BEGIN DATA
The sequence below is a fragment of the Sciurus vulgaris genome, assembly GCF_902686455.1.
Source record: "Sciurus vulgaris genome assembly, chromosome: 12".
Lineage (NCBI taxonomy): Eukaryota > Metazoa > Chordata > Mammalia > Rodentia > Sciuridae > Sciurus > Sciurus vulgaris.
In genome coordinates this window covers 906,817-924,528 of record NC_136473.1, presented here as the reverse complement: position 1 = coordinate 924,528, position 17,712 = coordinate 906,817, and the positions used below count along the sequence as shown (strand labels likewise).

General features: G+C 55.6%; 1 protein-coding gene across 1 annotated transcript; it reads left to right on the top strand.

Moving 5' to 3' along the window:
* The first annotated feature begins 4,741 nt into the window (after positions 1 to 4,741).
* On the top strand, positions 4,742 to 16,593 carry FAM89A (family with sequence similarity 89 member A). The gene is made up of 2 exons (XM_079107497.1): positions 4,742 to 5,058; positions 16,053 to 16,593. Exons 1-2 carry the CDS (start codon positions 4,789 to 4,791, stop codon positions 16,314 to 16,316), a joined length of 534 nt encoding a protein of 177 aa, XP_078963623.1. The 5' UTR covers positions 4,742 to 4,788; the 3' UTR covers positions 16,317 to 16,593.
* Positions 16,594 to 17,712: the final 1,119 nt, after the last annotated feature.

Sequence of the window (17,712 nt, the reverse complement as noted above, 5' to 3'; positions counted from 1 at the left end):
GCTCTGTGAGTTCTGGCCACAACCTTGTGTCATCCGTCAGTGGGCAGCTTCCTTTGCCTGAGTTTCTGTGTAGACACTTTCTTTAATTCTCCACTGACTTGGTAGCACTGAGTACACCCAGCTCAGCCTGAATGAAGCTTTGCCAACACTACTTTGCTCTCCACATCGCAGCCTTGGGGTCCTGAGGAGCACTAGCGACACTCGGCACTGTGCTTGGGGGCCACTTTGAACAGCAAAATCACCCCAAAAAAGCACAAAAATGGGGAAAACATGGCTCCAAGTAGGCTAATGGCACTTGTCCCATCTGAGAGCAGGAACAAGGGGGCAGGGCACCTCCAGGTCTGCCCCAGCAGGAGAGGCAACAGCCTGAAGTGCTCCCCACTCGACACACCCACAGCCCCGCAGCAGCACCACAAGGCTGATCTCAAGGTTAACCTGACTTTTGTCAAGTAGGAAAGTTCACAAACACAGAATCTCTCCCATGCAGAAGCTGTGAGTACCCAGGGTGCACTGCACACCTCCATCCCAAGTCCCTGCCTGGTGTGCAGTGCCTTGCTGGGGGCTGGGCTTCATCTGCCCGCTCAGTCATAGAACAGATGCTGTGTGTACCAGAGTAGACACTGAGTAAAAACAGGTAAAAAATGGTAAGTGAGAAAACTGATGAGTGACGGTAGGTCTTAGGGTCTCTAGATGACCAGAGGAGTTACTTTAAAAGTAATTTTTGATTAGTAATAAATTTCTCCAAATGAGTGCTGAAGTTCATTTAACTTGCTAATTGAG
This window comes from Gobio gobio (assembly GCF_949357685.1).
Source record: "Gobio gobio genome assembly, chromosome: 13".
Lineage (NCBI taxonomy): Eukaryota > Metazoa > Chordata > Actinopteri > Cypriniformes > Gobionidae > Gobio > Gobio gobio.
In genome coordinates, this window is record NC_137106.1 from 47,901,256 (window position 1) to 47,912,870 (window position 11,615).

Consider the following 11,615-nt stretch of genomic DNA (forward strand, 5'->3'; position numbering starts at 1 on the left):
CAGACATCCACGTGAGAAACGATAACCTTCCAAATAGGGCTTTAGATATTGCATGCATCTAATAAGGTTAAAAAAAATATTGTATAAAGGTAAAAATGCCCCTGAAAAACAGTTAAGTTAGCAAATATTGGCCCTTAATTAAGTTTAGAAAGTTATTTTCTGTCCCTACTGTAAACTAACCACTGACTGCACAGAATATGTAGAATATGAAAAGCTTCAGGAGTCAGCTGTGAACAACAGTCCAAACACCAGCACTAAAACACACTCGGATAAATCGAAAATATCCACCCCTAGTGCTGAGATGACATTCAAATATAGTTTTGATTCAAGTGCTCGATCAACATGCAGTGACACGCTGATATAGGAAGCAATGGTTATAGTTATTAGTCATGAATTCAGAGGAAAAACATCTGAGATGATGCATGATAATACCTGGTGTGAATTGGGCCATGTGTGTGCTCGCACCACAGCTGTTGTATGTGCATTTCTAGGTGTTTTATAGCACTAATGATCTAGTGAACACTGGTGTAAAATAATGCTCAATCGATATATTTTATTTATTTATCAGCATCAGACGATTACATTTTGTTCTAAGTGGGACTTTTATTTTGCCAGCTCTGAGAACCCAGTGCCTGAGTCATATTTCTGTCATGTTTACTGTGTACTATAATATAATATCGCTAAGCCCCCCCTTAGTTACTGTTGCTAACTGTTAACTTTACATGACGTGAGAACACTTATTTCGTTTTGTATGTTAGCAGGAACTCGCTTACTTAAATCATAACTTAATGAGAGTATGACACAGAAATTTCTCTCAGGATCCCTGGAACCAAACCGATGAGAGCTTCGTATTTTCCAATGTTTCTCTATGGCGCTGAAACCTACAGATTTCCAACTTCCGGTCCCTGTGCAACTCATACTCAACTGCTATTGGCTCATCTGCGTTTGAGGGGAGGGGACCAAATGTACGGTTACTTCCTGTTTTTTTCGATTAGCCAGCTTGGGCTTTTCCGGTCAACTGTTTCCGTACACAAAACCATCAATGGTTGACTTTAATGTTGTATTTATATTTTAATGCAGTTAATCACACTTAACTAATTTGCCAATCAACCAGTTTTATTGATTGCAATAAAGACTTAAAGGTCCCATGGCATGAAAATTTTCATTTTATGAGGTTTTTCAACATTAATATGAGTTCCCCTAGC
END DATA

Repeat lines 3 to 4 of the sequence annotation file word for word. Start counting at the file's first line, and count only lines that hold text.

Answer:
Lineage (NCBI taxonomy): Eukaryota > Metazoa > Chordata > Mammalia > Rodentia > Sciuridae > Sciurus > Sciurus vulgaris.
In genome coordinates this window covers 906,817-924,528 of record NC_136473.1, presented here as the reverse complement: position 1 = coordinate 924,528, position 17,712 = coordinate 906,817, and the positions used below count along the sequence as shown (strand labels likewise).